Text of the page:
But the one thing that they’ve never done is this: a media tour as Olympic gold medalists. “Congratulations!” NBC Olympics host Summer Sanders says to them before they speak on camera. They’ll hear that a lot on this night. From a lot of different people.

“Charlie and I keep looking at each other and saying, ‘It’s real,’” Davis had told NBC’s Andrea Joyce when they came off the ice.

VIDEO: Davis, White “in shock” after first Olympic gold

“It hasn’t really sunk in yet,” White tells a camera crew down interview line. “From one moment to the next it’ll sink in more, but we prepared ourselves so well for what we needed to do today – we focused so hard on that – that we weren’t prepared for what would come after. It may take some time to sink in.”

The questions help it sink in:

  • “How does it feel?”
  • “Have you spoken to Tessa Virtue and Scott Moir yet?”
  • “What does it mean to make history tonight?”
  • “Do you remember first skating together when you were kids?”

Charlie does.

“I had already been doing ice dance for six months and she hadn’t done it yet so I was pretty annoyed that I had to dance with her,” he says, laughing. “I had to go back a few dances that were lower level. But it was pretty obvious that she was going to hold her own no matter what we did even though she had never done it before. But we were sticking together like glue.”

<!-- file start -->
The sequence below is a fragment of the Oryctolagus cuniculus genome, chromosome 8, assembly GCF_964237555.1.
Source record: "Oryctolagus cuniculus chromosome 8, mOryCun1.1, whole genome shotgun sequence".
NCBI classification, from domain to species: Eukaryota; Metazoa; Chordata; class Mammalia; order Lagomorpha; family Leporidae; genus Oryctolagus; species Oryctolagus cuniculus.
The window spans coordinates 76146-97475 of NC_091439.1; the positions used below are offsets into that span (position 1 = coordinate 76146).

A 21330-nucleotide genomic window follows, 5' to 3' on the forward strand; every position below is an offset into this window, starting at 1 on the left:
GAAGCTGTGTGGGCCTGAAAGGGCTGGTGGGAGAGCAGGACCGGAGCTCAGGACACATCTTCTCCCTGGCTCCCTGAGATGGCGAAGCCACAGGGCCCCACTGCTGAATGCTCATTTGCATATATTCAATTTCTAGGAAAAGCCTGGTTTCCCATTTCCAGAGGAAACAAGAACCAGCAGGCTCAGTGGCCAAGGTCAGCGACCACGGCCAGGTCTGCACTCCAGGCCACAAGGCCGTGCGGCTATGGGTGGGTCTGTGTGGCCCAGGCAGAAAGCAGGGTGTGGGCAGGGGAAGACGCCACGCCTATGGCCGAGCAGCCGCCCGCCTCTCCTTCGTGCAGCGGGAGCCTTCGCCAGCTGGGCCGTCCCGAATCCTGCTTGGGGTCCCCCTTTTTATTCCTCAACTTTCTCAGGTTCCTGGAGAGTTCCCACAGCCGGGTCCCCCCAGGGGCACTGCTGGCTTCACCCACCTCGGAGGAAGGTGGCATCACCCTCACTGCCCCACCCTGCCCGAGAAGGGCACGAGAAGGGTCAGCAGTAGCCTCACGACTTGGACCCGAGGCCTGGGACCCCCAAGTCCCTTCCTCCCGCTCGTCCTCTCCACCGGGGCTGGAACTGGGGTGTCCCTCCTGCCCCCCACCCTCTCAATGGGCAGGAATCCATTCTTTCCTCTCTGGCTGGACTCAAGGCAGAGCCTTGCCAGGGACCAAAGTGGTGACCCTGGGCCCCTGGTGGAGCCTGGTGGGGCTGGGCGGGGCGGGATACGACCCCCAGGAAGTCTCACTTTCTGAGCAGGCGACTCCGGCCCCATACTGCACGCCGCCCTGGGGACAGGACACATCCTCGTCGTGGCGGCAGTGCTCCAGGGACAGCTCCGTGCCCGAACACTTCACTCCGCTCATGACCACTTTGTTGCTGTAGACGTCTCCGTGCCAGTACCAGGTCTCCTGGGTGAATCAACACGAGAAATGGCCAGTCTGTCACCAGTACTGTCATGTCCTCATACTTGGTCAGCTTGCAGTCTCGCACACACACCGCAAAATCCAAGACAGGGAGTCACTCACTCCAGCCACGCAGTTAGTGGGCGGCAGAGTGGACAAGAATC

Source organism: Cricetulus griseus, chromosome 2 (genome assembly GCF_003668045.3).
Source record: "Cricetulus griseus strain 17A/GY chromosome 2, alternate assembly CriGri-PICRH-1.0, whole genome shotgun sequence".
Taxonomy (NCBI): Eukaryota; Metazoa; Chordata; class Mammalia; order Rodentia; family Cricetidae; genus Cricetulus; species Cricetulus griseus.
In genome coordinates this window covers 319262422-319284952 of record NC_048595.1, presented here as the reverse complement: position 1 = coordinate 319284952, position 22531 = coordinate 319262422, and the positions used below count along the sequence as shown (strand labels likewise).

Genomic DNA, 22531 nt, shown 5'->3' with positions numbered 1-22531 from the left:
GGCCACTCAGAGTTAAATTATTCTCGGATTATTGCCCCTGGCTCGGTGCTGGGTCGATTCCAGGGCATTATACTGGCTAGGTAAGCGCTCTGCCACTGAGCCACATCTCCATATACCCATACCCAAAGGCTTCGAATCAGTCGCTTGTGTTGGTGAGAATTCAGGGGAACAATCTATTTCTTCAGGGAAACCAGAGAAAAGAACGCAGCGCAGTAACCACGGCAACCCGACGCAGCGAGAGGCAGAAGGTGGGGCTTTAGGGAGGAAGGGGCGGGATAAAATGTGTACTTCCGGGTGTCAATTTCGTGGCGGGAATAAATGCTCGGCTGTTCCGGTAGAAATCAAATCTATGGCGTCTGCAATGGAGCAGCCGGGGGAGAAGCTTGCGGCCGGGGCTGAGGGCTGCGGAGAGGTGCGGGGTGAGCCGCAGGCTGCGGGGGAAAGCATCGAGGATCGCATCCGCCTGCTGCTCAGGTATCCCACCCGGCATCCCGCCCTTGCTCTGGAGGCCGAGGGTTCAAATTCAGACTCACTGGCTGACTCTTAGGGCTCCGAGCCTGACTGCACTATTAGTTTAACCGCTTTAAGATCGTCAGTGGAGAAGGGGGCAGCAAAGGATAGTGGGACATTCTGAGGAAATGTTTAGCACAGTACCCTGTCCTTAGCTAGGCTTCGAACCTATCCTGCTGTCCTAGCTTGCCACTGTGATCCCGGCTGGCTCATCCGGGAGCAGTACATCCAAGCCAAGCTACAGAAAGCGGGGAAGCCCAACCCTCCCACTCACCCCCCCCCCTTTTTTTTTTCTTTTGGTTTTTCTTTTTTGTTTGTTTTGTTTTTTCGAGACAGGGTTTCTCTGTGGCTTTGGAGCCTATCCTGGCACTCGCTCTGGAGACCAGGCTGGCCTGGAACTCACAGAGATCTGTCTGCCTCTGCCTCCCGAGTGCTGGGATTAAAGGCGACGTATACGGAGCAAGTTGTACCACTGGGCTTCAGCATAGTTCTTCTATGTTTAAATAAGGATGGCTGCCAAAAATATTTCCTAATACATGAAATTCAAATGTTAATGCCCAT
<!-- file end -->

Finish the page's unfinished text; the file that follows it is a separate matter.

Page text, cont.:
They stuck by each other’s side for some 17 years, first winning a silver in Vancouver before tonight, a night that really only began at 10:11 PM, when they took to the ice. After finishing with the TV cameras, they make their way from the mixed zone directly into a packed press conference, where other journalists and more questions await, the team sitting at a table alongside Virtue/Moir, who they beat at the Olympics four years after settling for silver.

VIDEO: Davis, White break down their routine

After the press conference, Davis/White are due on the NBC primetime set past 2 am. Yet on this night they have no golden dreams to dream anymore, mostly because they’ve already accomplished them.

Plans for what’s next?

“As far as moving forward,” White says. “I don’t even know where I’m sitting right now.”

Tori Bowie does not want to double at world champs

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Add Tori Bowie to the list of sprinters not looking to double at the world championships in August.

Bowie won the 100m and finished third in the 200m at the USATF Outdoor Championships, part of the TeamUSA Summer Champions Series, presented by Comcast.

That put her on the U.S. team for worlds in London in both sprints.